Continuous Improvement refers to the activities implemented as corrective actions in the Results Optimizer as well as in daily use once the changes have been implemented. In the project sense this can be seen as a “sort of” mini-project, implemented to correct whatever has arisen and get the overall Blueprint back on track for success. Even if all appears to be going well with the initiative, a Continuous Improvement team will review the entire effort to ensure that all of it is working as intended, the Blueprint is being followed during the project phases, that the Strategic Vision aligned with corporate values and likely to be achieved both short and long term, that results are being delivered, that governance mechanisms as defined in the Project Charter are being utilized and effective and that minor improvements continue to take place once the initial project effort is over and you are settled into “business as usual”. Like “Kaizen” in the Lean Manufacturing realm, Continuous Improvement is applied to ensure that changes occur to eliminate waste and other problems on an ongoing basis and without the need for formalized and major project efforts.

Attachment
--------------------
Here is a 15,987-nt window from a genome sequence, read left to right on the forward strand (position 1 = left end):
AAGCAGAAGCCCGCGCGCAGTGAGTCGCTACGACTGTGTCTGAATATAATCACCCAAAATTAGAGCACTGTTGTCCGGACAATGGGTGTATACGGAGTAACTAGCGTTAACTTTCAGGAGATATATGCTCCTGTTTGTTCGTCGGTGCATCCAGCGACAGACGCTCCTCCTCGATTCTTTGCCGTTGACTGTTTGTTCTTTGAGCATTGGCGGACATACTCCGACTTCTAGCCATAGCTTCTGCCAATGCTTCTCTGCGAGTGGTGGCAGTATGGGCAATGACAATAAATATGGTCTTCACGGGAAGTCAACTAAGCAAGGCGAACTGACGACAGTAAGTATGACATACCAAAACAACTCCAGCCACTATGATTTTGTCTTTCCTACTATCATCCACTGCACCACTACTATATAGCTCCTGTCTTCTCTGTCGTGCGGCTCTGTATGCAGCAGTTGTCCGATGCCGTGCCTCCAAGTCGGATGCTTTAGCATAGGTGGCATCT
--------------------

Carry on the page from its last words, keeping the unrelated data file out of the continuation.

The Conscious Asset Framework ™ | Successful and Sustainable
Sustainable Business Processes are what we achieve from the entire Framework. Whatever the change it will reflect a combination of technical, change management and governance factors all working together in synchronicity. The right combination of those is determined through progressively more detailed scans that gather increasingly more relevant information about barriers and enablers as the nature of the technical change becomes better understood. The stumbling blocks and impacts on business processes, methods, procedures, practices, habits, culture, etc. are all addressed. By tailoring the Framework’s outputs to specific client requirements, capabilities, strengths and weaknesses it ensures that the right projects are implemented successfully and these projects are sustained into the future.
By providing sustainable processes the stage is set to iterate wherever future gaps in performance may arise enabling the organization to spot, act upon and close them. Sustained success is assured through the systematic implementation of the Conscious Asset Framework™ leaving in place processes, habits and culture that will endure alongside the flexibility to adapt to future needs.
Get the whole story,
If we are to be good at Asset Management we need to understand what it is and what it is not, begin to think of our business more holistically, consider our role as contributing to a greater whole and start behaving differently. Once we’ve achieved that, Asset Management should be sustained – it never stops. Putting it in place is not just a project with a beginning and end although it may start that way. It is really about putting in place a new corporate culture and continually improving it. This book speaks to those changes and how to go about doing it.